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Jess Gillam – Time (24/96 FLAC)

Jess Gillam - Time (24/96 FLAC)

Jess Gillam – Time (24/96 FLAC)

Composer: Björk, James Blake, Philip Glass, Will Gregory, Luke Howard, Anna Meredith, Meredith Monk, Michael Nyman, Max Richter, Joby Talbot, Thom Yorke
Performer: Jess Gillam, Sam Wilson, Sam Becker, Gabriella Swallow, Matthew Sharp, Alistair Vennart, Laurie Anderson, Roberts Balanas, Leif Kaner-Lidström, Benjamin Rimmer, Michael Jones, Elsa Bradley, Simon Parkin, Oscar Holch, Jack Ross, John Metcalfe, Ben Dawson, Elspeth Mackay, Alexander Maydew, Lysandre Ménard, Rowena Calvert, Alasdair Malloy, Geoff Lawson, Jess Gillam Ensemble
Orchestra: Aurora Orchestra
Conductor: Nicholas Collon
Format: FLAC (tracks)
Label: Decca
Release: 2020
Size: 1.04 GB
Recovery: +3%
Scan: cover

01. Monk: Early Morning Melody (Transcr. Parkin for Soprano Saxophone)
02. Howard: Dappled Light
03. Yorke: Suspirium (Arr. Rimmer)
04. Glass: Truman Sleeps (Arr. Parkin)
05. Meredith: Bubble Gun (Arr. Ross)
06. Nyman: Where the Bee Dances
07. Gregory: Orbit
08. Björk: Venus as a Boy (Arr. Metcalfe)
09. Richter: On the Nature of Daylight (Arr. Mackay)
10. Glass: Melody for Saxophone No. 10
11. Blake: Retrograde (Arr. Rimmer / Maydew)
12. Talbot: Transit of Venus
13. Eno, Hopkins, Abrahams: Emerald and Stone (Arr. Lawson)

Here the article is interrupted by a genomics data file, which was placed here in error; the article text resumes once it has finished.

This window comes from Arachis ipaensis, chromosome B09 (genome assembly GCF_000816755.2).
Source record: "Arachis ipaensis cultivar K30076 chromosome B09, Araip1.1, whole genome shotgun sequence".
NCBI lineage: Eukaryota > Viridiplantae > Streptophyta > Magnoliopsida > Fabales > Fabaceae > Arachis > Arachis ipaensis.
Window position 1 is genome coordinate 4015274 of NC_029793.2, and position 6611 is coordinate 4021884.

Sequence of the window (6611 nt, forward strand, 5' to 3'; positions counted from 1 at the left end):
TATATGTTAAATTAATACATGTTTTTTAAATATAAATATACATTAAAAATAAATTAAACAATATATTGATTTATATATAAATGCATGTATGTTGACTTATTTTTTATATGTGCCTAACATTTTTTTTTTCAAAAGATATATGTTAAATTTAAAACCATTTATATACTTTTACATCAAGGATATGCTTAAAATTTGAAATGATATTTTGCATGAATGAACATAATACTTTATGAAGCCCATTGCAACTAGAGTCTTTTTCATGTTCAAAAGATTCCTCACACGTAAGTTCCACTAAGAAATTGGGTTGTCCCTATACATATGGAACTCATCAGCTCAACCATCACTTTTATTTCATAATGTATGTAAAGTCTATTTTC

The soprano saxophone might not seem an ideal instrument for leading a young instrumentalist to crossover stardom, but Jess Gillam, a BBC presenter as well as a performer, seems intent on making it happen. With Time, she offers a collection of pieces of mostly the same tempo and dreamy mood, and listener reactions to the album are likely to depend on their general receptivity to the instrumental crossover genre. This said, Gillam has executed the formula unusually well. First, there’s the sound of Gillam’s soprano sax itself: haunting, mournful, and calm. She’s a remarkable player of this instrument, quite rare in the classical world. Second, and most important, is the mix of Gillam’s musical sources. She joins together works from classical minimalism (Philip Glass appears twice), classical crossover (the centerpiece and most virtuosic work is Michael Nyman’s Where the Bee Dances), and alternative rock of the moodier sort. The likes of Thom Yorke and Björk are new in this context, but they work well and add intriguing flavors. The bottom line is those looking for relaxing music for the drive home or for the evening will be pleased with this release.

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